If your guild is set up without much of a structure and the reaction to an issue one day is wildly different than the reaction to the exact same issue on another day, you’re looking at a recipe for drama, disaster and desertion (oh, you like it when I’m alliterative, I know you do). The fact is, having a framework of rules protects both leadership and non-leadership from a lot of backlash and chaos. Leadership should know exactly how to react when something comes up and will be bound by their own rules to react the same way regardless of whether the person at the center of the issue is their friend or someone to whom they are completely apathetic.
The other thing I would do very differently if I could, would be to screen potential raiders a lot more closely. I’m not certain that I would go to an application, although I can see where those have merit. Right now, because we’re deliberately not actively recruiting, I do have the leisure to get to know people within the guild before they end up in a progression raid. This is mostly done through our weekly raiding, where it’s easy to tell if a person who wants to raid has any practical experience with raiding at all. Chances are good that if they walk into Ulduar and admit that they have no idea how to operate any of the vehicles, they’re not going to know any more about ToC, let alone ICC. Gear is another great indicator. You know those guys who are rocking five pieces of t9 on their mains and every other epic they have is BoE or badge-bought? Yeah. They don’t even have a clue about Naxx.
A lack of gear from raiding clearly doesn’t always mean that the player is going to suck hardcore at new content, but knowing that I am heading into a raid with someone who hasn’t raided yet allows me to study them a bit more closely than I otherwise might. Are they slow to pick up on what to do with the bare-bones explanations we give before fights that we know we can faceroll even with a few DPS on the floor? Are they always lagging just a bit behind everyone else in everything, from getting into Vent, buffing, saying they are ready come a ready check, or even just moving as a fight demands? Yes? Then they need some help before heading into progression raids, no matter how nice their purchased gear is.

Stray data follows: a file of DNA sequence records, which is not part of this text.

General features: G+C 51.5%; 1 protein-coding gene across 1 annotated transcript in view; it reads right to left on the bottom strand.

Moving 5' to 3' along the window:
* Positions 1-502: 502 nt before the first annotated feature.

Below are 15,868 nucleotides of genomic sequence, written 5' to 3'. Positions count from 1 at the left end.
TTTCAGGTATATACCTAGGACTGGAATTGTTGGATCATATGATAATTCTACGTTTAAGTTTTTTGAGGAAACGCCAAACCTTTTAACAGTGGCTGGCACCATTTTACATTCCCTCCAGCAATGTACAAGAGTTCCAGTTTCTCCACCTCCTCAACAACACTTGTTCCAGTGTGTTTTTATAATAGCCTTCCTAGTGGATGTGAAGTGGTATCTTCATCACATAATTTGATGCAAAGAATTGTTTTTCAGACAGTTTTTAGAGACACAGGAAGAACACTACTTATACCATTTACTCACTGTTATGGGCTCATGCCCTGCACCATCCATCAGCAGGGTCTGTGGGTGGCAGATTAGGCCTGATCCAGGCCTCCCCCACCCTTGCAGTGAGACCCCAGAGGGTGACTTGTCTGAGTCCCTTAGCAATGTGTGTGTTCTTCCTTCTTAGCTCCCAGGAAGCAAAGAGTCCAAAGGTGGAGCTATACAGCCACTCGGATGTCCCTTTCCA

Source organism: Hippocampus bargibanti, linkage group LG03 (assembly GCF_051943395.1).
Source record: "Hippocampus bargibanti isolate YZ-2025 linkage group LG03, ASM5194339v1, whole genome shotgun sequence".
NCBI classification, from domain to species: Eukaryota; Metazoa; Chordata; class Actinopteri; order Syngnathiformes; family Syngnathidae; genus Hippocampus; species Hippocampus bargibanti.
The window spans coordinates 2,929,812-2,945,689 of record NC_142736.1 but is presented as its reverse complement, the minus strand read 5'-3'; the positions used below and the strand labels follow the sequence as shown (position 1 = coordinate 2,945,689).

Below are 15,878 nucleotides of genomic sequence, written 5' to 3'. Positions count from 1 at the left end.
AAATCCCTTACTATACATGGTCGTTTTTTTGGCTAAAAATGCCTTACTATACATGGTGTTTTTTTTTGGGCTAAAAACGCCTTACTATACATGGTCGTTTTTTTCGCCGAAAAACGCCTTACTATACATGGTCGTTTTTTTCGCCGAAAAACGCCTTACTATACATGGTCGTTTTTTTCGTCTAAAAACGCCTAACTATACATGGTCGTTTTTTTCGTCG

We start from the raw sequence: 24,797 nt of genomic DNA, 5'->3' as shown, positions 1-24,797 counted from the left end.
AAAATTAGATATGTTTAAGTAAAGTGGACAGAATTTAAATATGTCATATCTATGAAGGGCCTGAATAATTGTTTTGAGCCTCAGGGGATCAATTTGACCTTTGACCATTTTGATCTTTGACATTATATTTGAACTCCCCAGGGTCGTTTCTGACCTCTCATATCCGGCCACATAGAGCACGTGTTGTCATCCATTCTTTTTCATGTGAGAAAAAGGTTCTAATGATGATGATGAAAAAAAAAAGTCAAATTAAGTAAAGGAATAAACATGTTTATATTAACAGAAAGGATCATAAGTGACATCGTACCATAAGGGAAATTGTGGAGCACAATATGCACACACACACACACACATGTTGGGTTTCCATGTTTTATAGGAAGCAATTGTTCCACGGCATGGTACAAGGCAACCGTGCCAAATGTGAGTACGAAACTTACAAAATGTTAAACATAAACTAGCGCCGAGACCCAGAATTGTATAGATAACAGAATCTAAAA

How about the flip side of that? Forget the raiding noobs, because raiding can be learned and relatively quickly. In fact, I would rather have noobs trained in the Alas-method-of-Raid-Leading than to bring in a Kingslayer who is arrogant as fuck because they’ve seen content we’re still working towards. Even the nicest people can become assholes when they think they know something you don’t. We’ve been fortunate this expansion in not getting too much of that, but I totally gkicked a guy towards the beginning of the expansion, mostly for being an asshole in raids and partially because we were able to pin bank theft on him.
In short, I am discriminatory about who can be in the guild because I have no tolerance for crass jerks, but in raids I have learned to step that up even more to keep the raiding scene as pleasant as it can be. The last thing our guild needs is someone telling everyone they suck and need to stop being such noobs when we’re learning a fight and wiping on it. We don’t have people who respond well to blame being thrown around in an abrasive manner and I don’t believe we should be tearing each down when we’re trying to work together towards a common goal.
The wall of text! It makes my eyes bleed!
Let me bring this all back together for you. Wake up now! This is the nice summary. If you’re looking for a guild, know what is important to you. Interview any guild you’re interested in to make sure they seem to line up with your objectives. After all, you’re there to help them just as much as they are there to provide benefits to you.
If you ever do get a wild notion to start your own guild, squash that notion like a filthy, disease-ridden bug and then sit on it for a good long while. Take the time to refine your own thinking about a structure that would easily support your goals and then refine it some more. Seek out like-minded people (although poaching is generally frowned upon so I don’t recommend that) and get them involved in working towards the same goal. One of them might even be better suited to be a GM than you are. Don’t get caught up in thinking it’s glorious because it usually just sucks sweaty goat balls and you’ll often have to actively look out for the rewarding aspects of the job.
Above all else, if you do start a guild, make sure it has a totally sweet name and tabard and some bank tabs.